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Comparison of Lord of the Flies and Freud's theory of personality

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Veronica Machnowski

on 9 January 2014

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Transcript of Comparison of Lord of the Flies and Freud's theory of personality

The Iceberg Metaphor
Who was Sigmund Freud?
Sigmund Freud was an Austrian neurologist, and the pioneer of psychoanalysis, a system of psychological theory and therapy investigating the interaction of conscious and unconscious elements in the mind. He authored many books on the topic, and was one of the most controversial, yet influential thinkers of his time.

The Id
Present from birth
Very useful in infancy, when all of a baby's needs have to be met.
Believed to the primary component of the personality.
Contains all primitive needs and urges.
When the id has a desire for something, that desire needs to be satiated at once.
operates on the
pleasure principle
, and strives for all urges to be met immediately.
The Superego
The superego is the last part of the personality to develop.
Where internalized moral standards lie.
Contains a person's sense of right and wrong.
Strives to suppress some of the unacceptable or immoral urges of the id.
Tries to have a person follow a certain set of ethical standards.

In Relation to
Lord of the Flies
The boys lose touch with the rules and order associated with civilization.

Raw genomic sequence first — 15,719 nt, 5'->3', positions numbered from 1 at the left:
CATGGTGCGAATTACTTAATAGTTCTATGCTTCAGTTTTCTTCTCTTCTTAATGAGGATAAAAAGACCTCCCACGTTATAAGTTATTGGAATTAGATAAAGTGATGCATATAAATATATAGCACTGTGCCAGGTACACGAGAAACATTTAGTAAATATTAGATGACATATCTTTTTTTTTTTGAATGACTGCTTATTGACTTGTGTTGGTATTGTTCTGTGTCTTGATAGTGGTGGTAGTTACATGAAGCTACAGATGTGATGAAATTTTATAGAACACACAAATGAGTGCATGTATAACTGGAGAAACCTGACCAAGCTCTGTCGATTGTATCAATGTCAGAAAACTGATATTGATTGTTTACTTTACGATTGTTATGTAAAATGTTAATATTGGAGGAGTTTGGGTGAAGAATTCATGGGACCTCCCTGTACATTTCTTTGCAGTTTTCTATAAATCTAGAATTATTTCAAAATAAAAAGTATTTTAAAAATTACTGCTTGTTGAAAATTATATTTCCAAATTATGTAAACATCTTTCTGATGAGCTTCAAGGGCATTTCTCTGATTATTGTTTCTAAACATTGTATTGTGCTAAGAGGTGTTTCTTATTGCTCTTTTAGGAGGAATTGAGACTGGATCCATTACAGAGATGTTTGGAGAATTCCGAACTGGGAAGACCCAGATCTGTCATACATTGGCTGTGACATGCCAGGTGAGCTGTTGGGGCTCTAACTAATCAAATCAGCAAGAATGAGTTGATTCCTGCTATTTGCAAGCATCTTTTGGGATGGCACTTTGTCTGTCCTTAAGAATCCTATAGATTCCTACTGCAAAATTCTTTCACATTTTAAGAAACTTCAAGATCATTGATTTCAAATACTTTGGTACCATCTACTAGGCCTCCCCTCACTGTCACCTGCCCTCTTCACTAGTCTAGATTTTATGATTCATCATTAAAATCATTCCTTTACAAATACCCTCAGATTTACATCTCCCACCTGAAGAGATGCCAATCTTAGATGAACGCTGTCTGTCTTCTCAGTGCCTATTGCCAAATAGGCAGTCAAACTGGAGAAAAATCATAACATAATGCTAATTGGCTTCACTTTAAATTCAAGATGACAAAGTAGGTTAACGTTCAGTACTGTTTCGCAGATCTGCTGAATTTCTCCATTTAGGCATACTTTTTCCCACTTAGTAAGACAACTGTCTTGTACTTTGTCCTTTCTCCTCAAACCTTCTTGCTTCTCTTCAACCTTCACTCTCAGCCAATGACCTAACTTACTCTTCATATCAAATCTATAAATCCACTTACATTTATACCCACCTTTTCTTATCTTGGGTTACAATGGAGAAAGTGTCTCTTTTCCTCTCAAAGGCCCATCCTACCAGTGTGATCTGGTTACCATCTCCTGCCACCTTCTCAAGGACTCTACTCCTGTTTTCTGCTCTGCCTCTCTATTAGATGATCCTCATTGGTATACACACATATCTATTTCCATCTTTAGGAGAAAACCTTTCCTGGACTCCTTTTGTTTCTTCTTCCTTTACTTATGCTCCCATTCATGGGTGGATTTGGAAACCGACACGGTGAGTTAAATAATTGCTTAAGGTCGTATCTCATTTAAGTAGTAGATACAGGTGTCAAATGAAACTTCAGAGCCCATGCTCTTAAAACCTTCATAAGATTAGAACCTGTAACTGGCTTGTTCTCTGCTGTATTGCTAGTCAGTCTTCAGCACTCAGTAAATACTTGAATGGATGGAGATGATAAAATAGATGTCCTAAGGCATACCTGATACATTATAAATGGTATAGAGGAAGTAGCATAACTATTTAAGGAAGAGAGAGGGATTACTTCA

It can be seen how, as a whole, the boys begin to abandon all reason.
Begin to act on the
of their personalities more than the ego and the superego.
start to indulge in acts like the especially brutal killing of a sow (Golding 147-150), and the killing of Simon and Piggy (Golding 168-170 & 200-201 respectively).
Piggy as the Conscience
He wants to maintain a sense of civilization the most out of all the boys.
After Jack lets the signal fire go out while hunting, Piggy forgets "his timidity in the agony of his loss" and angrily confronts him about his overly reckless behavior (Golding, 74).
Here, Piggy is acting just like the conscience would. He is trying to raise up in them feelings of guilt and remorse in the group for letting the fire go out.
After Piggy is killed, the group's collective conscience seems to go out the window as well.
Comparison of Golding's
Lord of the Flies
and Freud's Theory of Personality

What is Freud's "Theory of Personality"?
States that the personality is divided into three sections
These are: the id, ego, and superego
These three coexist and interact with each other
Id is entirely in the unconscious
Ego and superego exist in the conscious, pre-conscious, and unconscious.
Jack and the hunters as the Id
The Ego
Responsible for dealing with reality.
Develops from the id.
Tries to express the desires of the id in a socially acceptable manner.
Mediates between the id and superego.
Freud theorized that the key to a healthy personality is a good ego strength.

Parts of the Superego
The Ego Ideal
Contains standards for "good" behavior.
These are often learned.
If one follows these standards, the superego will have them feel emotions like pride and honor.
Holds an image of an ideal self.
The Conscience
Contains rules for what is "bad" behavior.
If one indulges in this behavior, the conscience will make them feel emotions such as guilt and remorse.